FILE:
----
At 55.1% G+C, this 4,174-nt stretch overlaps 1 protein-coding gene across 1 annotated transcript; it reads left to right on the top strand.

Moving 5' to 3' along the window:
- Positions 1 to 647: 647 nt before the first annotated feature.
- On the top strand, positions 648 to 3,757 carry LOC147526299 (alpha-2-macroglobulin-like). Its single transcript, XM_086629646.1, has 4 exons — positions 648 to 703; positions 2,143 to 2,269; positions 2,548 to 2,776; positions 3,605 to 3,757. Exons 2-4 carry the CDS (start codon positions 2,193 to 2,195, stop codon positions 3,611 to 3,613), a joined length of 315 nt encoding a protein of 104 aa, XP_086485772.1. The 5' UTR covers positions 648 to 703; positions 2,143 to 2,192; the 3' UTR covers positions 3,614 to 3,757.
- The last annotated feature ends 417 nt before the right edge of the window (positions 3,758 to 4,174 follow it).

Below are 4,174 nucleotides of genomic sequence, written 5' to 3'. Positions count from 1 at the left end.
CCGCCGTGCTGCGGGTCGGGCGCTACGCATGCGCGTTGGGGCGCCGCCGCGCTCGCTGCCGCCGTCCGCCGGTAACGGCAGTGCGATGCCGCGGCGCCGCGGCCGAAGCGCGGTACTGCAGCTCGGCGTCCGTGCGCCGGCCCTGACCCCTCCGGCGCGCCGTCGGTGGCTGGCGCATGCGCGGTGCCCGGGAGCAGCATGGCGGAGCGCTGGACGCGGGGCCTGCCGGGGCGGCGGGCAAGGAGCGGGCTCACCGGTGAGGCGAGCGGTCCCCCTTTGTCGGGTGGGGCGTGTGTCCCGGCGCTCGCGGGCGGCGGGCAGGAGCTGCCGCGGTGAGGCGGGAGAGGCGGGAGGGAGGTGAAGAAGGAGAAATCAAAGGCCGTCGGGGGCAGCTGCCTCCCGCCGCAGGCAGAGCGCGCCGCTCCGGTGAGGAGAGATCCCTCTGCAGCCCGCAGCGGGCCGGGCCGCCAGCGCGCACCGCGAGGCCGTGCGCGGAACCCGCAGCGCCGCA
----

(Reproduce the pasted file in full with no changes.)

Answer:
At 55.1% G+C, this 4,174-nt stretch overlaps 1 protein-coding gene across 1 annotated transcript; it reads left to right on the top strand.

Moving 5' to 3' along the window:
- Positions 1 to 647: 647 nt before the first annotated feature.
- On the top strand, positions 648 to 3,757 carry LOC147526299 (alpha-2-macroglobulin-like). Its single transcript, XM_086629646.1, has 4 exons — positions 648 to 703; positions 2,143 to 2,269; positions 2,548 to 2,776; positions 3,605 to 3,757. Exons 2-4 carry the CDS (start codon positions 2,193 to 2,195, stop codon positions 3,611 to 3,613), a joined length of 315 nt encoding a protein of 104 aa, XP_086485772.1. The 5' UTR covers positions 648 to 703; positions 2,143 to 2,192; the 3' UTR covers positions 3,614 to 3,757.
- The last annotated feature ends 417 nt before the right edge of the window (positions 3,758 to 4,174 follow it).

Below are 4,174 nucleotides of genomic sequence, written 5' to 3'. Positions count from 1 at the left end.
CCGCCGTGCTGCGGGTCGGGCGCTACGCATGCGCGTTGGGGCGCCGCCGCGCTCGCTGCCGCCGTCCGCCGGTAACGGCAGTGCGATGCCGCGGCGCCGCGGCCGAAGCGCGGTACTGCAGCTCGGCGTCCGTGCGCCGGCCCTGACCCCTCCGGCGCGCCGTCGGTGGCTGGCGCATGCGCGGTGCCCGGGAGCAGCATGGCGGAGCGCTGGACGCGGGGCCTGCCGGGGCGGCGGGCAAGGAGCGGGCTCACCGGTGAGGCGAGCGGTCCCCCTTTGTCGGGTGGGGCGTGTGTCCCGGCGCTCGCGGGCGGCGGGCAGGAGCTGCCGCGGTGAGGCGGGAGAGGCGGGAGGGAGGTGAAGAAGGAGAAATCAAAGGCCGTCGGGGGCAGCTGCCTCCCGCCGCAGGCAGAGCGCGCCGCTCCGGTGAGGAGAGATCCCTCTGCAGCCCGCAGCGGGCCGGGCCGCCAGCGCGCACCGCGAGGCCGTGCGCGGAACCCGCAGCGCCGCA